Louisiana lawmakers face an unusual challenge: what to do with a glut of taxpayer money sitting in the state’s bank account. Not only did taxpayers send more than $3 billion extra to Baton Rouge than was originally projected last fiscal year, but taxes are coming in at a faster clip this fiscal year, too. That doesn’t even account for the money coming from our federal tax dollars returned to the state.

The temptation for lawmakers is to spend that extra money, but they need to keep in mind that it does not belong to them—and that there are more responsible ways to manage the unexpected surplus. Specifically, they can save for the future, pay down debt, and make necessary structural budgetary changes that set Louisiana up for long-term fiscal stability.

The budget has grown dramatically in the last several years not only in size but complexity – without improved services. Get up to speed on all things related to the state budget using these resources developed by my Pelican Institute colleagues:

It’s grown so much, in fact, that state spending is actually approaching the weak constitutional expenditure limit, which is usually highly ineffective and is in need of strengthening. But when it does work (like it is this time around), then it ensures state budgets don’t soar higher like we’ve seen in the past. When lawmakers overspend in times of plenty, it leads to tax increases or spending cuts later.

No doubt it’s tempting – especially in an election year – to spend “extra” taxpayer dollars on projects and pork, but that’s the very behavior that’s gotten us into costly budget debacles. Not to mention, that’s the reason the expenditure limit exists.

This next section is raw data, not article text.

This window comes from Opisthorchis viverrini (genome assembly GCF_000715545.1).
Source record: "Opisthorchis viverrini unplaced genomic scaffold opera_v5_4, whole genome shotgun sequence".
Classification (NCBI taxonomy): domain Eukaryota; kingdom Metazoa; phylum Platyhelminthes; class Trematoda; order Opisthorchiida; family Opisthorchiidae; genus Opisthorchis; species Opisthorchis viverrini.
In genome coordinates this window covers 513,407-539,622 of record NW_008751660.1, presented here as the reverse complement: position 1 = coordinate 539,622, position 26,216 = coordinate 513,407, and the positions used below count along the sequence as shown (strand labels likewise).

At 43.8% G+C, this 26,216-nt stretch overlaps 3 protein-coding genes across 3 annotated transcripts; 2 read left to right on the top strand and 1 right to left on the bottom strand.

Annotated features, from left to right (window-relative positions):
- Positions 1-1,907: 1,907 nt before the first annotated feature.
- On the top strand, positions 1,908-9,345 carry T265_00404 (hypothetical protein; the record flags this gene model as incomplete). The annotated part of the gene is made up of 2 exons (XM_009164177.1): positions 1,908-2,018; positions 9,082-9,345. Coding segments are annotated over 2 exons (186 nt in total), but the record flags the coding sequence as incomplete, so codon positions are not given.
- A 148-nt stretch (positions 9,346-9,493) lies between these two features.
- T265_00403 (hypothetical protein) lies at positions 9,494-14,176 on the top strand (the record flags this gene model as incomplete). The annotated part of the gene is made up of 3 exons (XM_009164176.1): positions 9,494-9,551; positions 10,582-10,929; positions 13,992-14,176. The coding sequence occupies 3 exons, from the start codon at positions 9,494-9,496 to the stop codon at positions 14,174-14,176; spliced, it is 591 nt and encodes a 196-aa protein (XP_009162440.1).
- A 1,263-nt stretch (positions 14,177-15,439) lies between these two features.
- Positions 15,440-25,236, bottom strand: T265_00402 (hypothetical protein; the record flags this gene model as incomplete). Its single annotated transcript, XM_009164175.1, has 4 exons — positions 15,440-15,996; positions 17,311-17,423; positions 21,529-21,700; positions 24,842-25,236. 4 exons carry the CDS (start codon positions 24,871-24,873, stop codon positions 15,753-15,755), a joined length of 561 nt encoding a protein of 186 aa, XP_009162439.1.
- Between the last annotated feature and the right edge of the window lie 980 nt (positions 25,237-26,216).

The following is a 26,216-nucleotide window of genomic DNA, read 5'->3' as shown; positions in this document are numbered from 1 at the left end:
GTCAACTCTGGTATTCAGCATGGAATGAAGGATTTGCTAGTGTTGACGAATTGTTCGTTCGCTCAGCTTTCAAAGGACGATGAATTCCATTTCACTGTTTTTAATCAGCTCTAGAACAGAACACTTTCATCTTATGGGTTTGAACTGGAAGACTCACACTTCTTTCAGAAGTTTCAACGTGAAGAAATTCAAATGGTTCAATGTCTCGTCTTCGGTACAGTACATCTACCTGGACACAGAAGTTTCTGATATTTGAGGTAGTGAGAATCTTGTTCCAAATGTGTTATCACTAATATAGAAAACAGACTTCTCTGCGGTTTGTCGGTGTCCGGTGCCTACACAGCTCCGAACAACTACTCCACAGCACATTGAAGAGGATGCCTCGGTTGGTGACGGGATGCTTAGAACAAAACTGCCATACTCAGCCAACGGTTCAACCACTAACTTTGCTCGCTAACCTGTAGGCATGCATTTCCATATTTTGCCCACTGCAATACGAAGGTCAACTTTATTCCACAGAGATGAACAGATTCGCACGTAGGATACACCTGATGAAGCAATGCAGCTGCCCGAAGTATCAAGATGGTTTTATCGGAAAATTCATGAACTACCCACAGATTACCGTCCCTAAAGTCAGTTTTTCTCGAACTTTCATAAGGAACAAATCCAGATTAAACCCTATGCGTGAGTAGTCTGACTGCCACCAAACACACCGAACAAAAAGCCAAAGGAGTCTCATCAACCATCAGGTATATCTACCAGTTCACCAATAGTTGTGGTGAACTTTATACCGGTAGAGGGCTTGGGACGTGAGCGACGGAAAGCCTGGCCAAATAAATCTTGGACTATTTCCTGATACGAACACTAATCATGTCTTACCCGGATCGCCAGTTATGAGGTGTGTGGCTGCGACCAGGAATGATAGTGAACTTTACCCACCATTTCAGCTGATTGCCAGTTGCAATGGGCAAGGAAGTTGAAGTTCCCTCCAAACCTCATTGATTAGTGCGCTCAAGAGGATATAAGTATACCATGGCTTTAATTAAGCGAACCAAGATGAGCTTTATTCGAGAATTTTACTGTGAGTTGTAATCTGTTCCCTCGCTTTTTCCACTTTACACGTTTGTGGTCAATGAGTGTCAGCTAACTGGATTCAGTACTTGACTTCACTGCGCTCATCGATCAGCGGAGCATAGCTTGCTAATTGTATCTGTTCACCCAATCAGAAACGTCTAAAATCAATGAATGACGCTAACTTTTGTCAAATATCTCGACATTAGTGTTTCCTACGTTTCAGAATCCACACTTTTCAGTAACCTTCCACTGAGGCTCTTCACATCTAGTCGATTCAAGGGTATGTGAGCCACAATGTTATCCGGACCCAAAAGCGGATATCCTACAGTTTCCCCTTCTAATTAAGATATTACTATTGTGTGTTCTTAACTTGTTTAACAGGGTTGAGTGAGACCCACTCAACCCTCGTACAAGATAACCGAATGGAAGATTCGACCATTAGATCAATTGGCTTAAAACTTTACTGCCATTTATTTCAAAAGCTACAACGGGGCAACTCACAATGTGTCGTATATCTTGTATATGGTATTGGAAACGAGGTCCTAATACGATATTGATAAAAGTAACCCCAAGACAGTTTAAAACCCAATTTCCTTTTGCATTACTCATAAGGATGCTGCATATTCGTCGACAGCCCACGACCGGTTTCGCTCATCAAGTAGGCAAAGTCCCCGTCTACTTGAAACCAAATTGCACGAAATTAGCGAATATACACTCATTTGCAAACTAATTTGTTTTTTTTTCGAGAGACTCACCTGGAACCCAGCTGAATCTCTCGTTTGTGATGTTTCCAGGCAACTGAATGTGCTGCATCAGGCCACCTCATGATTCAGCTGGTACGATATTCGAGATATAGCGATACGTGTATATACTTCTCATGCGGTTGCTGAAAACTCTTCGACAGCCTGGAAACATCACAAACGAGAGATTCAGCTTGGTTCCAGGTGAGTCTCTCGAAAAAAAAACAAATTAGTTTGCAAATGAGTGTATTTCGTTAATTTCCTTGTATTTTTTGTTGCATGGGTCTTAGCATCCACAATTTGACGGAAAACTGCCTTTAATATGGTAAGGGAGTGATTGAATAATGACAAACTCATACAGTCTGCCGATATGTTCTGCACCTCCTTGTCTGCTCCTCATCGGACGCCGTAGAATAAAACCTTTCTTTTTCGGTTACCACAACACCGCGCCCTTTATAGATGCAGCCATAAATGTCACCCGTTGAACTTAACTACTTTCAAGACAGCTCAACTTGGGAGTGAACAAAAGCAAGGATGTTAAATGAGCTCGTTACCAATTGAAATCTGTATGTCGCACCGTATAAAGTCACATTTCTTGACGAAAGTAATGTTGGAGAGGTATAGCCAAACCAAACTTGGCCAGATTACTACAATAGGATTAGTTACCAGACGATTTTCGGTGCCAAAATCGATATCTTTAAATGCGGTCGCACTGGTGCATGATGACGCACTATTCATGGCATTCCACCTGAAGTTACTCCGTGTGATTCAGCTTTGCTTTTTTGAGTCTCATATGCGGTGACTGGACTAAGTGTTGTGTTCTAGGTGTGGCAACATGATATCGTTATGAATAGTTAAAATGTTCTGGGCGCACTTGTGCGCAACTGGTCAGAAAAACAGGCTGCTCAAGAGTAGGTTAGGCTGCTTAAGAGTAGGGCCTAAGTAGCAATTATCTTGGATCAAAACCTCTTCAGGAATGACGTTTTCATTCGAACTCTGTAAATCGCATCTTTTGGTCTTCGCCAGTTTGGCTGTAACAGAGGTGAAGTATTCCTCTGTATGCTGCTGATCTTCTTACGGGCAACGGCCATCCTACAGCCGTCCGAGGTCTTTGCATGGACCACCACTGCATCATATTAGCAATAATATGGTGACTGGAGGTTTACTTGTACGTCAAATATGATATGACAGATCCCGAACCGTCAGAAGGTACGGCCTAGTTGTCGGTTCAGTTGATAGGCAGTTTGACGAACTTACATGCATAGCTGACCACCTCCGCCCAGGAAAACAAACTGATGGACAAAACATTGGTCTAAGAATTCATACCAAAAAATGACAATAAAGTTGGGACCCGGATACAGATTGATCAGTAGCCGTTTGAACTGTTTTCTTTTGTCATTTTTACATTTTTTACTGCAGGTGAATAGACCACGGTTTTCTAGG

So, how should lawmakers think about the $1.9 billion that makes up the previous year surplus and current year excess revenue (so far!)?

Let’s start with several core principles:

  • Adding resources to the Rainy Day Fund should be the highest priority.
  • Paying down long-term debt will help with the state’s large and growing unfunded pension debt.
  • Busting the spending cap should be a nonstarter, and absolutely don’t increase future-year spending cap calculations.
  • Ensure any spending above the base budget is genuinely on one-time, significant transportation projects. Ongoing commitments should be avoided.

Adding money to the Rainy Day Fund is critical for two reasons. First, it ensures the state has ample financial reserves to weather economic downturns and be fiscally responsible to tackle big, fundamental reform of the state’s tax code. A robust Rainy Day Fund gives lawmakers flexibility for reform, is sound fiscal policy, and provides stability and security to the state budget. Second, adding more to the Rainy Day Fund ensures every taxpayer in Louisiana will get tax relief right now by fulfilling the final measure to meet tax rate reduction triggers. (more on this soon!)

Lawmakers and citizens should not buy into the scare tactics of so-called “fiscal cliffs” proffered by those with an interest in maintaining the status quo. The only way to grow the economy, increase opportunity for everyone, and get us on the pathway to bringing our kids and grandkids back to Louisiana is to reform a complex tax code and reduce the tax burden on our workers and job creators alike.

Further, tackling debt will reduce future interest payments, set up the state for a stronger tomorrow, and free up resources for later priorities, rather than weighing down the state with the consequences of costly past decisions.

Lawmakers have a unique and significant opportunity to make a real difference for the future of Louisiana. Will we do things the way they’ve always been done, or will we turn the corner, embrace meaningful fiscal responsibility, and begin to write Louisiana’s comeback story?